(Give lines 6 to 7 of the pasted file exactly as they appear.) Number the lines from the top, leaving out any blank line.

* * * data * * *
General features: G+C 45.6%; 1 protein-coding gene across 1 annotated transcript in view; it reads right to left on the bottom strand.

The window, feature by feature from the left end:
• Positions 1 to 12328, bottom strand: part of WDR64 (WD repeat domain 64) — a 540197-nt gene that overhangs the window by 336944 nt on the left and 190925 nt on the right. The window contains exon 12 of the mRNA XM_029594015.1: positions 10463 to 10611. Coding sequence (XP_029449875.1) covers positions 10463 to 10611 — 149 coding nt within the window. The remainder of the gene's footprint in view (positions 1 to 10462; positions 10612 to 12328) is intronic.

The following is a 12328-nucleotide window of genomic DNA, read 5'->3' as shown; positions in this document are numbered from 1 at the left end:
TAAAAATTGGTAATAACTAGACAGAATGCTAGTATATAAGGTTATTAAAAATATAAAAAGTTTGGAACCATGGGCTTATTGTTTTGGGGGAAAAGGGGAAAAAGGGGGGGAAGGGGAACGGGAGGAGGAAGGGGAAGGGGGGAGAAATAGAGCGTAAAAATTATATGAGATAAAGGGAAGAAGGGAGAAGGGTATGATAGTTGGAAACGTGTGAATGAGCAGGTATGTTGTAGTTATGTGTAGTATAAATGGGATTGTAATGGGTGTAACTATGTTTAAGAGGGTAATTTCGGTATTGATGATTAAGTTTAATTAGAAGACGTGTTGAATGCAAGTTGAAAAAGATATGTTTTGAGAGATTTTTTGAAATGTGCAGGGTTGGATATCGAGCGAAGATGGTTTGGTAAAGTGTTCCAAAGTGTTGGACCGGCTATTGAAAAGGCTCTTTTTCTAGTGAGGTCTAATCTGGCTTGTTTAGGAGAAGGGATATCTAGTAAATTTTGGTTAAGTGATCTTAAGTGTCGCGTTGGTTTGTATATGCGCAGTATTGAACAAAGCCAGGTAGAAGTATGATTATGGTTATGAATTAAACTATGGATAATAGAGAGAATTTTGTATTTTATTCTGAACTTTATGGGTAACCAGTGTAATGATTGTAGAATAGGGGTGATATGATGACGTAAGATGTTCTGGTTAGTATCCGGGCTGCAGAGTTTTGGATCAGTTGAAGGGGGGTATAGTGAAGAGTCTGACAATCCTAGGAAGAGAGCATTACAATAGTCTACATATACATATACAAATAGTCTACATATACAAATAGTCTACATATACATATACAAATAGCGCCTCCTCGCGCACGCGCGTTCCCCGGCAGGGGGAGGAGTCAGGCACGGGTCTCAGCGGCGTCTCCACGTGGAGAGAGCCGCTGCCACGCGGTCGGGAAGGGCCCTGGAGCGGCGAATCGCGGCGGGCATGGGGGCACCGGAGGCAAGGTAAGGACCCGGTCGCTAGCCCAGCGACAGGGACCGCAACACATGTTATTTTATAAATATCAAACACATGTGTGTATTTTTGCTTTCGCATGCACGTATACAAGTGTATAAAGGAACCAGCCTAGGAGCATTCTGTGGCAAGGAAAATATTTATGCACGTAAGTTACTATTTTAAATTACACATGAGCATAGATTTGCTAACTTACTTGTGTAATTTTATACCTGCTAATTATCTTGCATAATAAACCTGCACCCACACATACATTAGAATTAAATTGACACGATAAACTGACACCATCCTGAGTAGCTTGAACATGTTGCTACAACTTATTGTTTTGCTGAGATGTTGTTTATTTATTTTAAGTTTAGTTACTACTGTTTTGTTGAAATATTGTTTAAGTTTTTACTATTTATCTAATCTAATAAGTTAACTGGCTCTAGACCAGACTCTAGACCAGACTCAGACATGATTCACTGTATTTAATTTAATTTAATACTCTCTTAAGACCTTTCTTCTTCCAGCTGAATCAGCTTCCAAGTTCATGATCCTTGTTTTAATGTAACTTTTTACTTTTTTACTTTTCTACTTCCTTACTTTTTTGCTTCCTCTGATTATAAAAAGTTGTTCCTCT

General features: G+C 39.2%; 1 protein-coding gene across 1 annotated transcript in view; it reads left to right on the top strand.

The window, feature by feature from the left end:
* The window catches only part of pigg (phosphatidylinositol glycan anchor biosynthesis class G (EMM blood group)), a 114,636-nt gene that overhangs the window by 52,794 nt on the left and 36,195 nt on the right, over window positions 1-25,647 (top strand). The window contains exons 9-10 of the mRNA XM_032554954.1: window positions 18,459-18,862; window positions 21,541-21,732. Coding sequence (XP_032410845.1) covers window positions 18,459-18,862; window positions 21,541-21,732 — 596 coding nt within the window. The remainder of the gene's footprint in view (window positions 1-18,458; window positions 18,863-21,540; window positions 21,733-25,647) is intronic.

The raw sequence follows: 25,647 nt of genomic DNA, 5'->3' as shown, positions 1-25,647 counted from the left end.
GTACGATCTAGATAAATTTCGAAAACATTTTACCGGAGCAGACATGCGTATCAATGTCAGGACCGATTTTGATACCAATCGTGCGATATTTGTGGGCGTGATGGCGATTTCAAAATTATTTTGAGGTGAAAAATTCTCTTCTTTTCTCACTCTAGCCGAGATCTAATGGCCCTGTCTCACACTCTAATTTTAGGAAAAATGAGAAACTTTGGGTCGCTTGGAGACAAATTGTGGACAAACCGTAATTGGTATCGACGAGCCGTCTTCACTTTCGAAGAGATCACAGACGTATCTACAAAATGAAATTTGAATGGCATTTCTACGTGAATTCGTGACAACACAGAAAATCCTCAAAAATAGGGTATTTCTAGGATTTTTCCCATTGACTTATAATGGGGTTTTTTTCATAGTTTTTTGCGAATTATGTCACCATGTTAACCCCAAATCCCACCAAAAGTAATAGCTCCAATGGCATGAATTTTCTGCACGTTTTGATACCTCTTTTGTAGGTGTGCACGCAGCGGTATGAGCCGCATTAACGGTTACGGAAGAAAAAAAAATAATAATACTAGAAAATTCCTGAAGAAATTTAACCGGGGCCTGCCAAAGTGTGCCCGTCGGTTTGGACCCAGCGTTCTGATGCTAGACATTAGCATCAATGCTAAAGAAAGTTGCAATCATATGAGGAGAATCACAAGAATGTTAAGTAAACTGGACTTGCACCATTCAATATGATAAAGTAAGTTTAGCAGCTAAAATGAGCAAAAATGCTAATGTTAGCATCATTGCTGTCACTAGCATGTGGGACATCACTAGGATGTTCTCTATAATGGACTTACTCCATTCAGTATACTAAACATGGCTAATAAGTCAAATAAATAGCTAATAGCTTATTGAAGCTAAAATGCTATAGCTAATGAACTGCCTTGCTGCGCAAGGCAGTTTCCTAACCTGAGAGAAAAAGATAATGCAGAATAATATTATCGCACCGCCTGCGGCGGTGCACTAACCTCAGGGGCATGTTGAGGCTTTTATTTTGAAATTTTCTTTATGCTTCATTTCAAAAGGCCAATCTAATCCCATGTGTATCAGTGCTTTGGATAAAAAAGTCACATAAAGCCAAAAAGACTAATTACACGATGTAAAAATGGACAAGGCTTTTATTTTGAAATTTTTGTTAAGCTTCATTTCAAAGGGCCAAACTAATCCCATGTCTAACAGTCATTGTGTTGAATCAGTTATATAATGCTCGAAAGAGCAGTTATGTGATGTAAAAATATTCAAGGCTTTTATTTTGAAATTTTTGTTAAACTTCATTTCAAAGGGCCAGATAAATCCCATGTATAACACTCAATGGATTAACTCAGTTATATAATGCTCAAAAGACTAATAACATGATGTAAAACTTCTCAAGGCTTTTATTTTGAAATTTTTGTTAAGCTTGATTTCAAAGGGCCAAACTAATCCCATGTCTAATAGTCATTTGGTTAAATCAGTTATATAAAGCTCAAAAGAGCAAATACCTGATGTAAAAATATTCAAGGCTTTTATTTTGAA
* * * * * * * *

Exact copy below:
General features: G+C 39.2%; 1 protein-coding gene across 1 annotated transcript in view; it reads left to right on the top strand.

The window, feature by feature from the left end: